Today the DHS ECS-CERT announced that the recent shutdown of the Rafael Ravard Refinery in Louisiana was a direct result of a cyber-attack on the facility using the recently discovered HighTempOverride malware. The refinery is still in shutdown mode two weeks after the attack.
ECS-CERT spokesman Immanuel C. Securitage said that attack last month at Ravard Refinery was very similar to attacks on an unnamed chlorine production facility two months ago. That earlier attack caused a number of process shutdowns over the period of a couple of days and then shut the plant down when the control system software used at the plant was wiped from the system control computers.
Securitage explained that the process shutdowns were caused by spoofing temperature readouts in the reaction monitoring system, causing the control system to think that the process was entering a potentially dangerous out of control condition. This is the source of the ECS-CERT name for the malware, HighTempOverride.
The Federal Bureau of Inquiry spokesman Johnathan Quest said that the earlier attack was claimed by Students for Immediate Neutralization of Chlorine Technology and Energy Reversion (SFINCTER). No one has yet claimed responsibility for the Ravard Refinery attack.
Cesar Chavez, President of the Ravard Refinery, noted that his facility had taken precautions against this type of attack by ensuring that all control system files were routinely backed up. This would normally allow for a quick restart after this type of attack. According to the Agency for Chemical and Environmental Security (ACES) the attackers had apparently modified the malware to include a module that infected backup files.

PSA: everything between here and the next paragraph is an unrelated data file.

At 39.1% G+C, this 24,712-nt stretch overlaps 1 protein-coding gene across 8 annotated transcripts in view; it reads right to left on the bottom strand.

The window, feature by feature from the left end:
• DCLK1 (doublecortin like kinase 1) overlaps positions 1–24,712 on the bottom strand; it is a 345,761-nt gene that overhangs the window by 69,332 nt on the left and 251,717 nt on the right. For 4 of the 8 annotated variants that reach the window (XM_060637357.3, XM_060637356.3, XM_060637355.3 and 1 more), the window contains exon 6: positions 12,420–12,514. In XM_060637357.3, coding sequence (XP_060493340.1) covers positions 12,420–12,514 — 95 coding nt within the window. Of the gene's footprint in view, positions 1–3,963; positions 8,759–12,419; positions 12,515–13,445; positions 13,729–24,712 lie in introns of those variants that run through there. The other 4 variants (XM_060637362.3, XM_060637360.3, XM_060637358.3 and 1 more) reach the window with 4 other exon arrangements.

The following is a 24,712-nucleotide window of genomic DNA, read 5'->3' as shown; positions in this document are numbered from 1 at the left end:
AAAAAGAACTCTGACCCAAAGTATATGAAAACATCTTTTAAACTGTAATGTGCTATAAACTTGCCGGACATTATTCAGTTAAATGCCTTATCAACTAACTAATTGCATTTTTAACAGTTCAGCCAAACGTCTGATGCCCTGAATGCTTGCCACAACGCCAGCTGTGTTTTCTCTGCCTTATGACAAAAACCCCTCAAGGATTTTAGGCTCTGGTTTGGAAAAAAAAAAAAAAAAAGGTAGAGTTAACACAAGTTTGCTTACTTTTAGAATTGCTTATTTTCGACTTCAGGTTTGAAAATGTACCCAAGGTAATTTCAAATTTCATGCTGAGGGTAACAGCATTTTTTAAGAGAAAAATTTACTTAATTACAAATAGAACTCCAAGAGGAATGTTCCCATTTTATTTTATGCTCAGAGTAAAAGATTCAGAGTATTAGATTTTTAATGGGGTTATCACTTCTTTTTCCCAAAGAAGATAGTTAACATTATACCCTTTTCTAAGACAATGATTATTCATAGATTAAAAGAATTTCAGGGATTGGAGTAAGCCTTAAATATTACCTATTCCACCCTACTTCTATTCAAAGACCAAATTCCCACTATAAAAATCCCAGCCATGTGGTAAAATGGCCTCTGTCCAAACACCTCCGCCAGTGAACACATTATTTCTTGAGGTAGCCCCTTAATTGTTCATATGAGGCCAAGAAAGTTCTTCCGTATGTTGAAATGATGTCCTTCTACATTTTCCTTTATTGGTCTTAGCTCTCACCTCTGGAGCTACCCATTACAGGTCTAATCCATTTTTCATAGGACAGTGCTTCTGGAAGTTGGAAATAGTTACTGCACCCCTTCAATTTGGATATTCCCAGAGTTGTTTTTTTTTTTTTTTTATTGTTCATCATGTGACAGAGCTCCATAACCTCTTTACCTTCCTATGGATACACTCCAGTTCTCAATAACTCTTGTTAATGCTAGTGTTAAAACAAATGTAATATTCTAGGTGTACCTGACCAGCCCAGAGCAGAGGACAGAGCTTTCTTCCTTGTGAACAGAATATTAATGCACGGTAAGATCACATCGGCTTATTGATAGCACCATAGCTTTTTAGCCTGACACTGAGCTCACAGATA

Chaves told reporters that he did not know when the refinery would be able to resume production. Due to retirements over the last couple of years, there were very few employees that were familiar with routine manual operations at the facility. ECS-CERT and the refinery engineering staff were working with Robotron, the control system supplier, to try to remove the malware from the control system.
Chaves noted that every day the refinery was shutdown cost the company $1.5 million.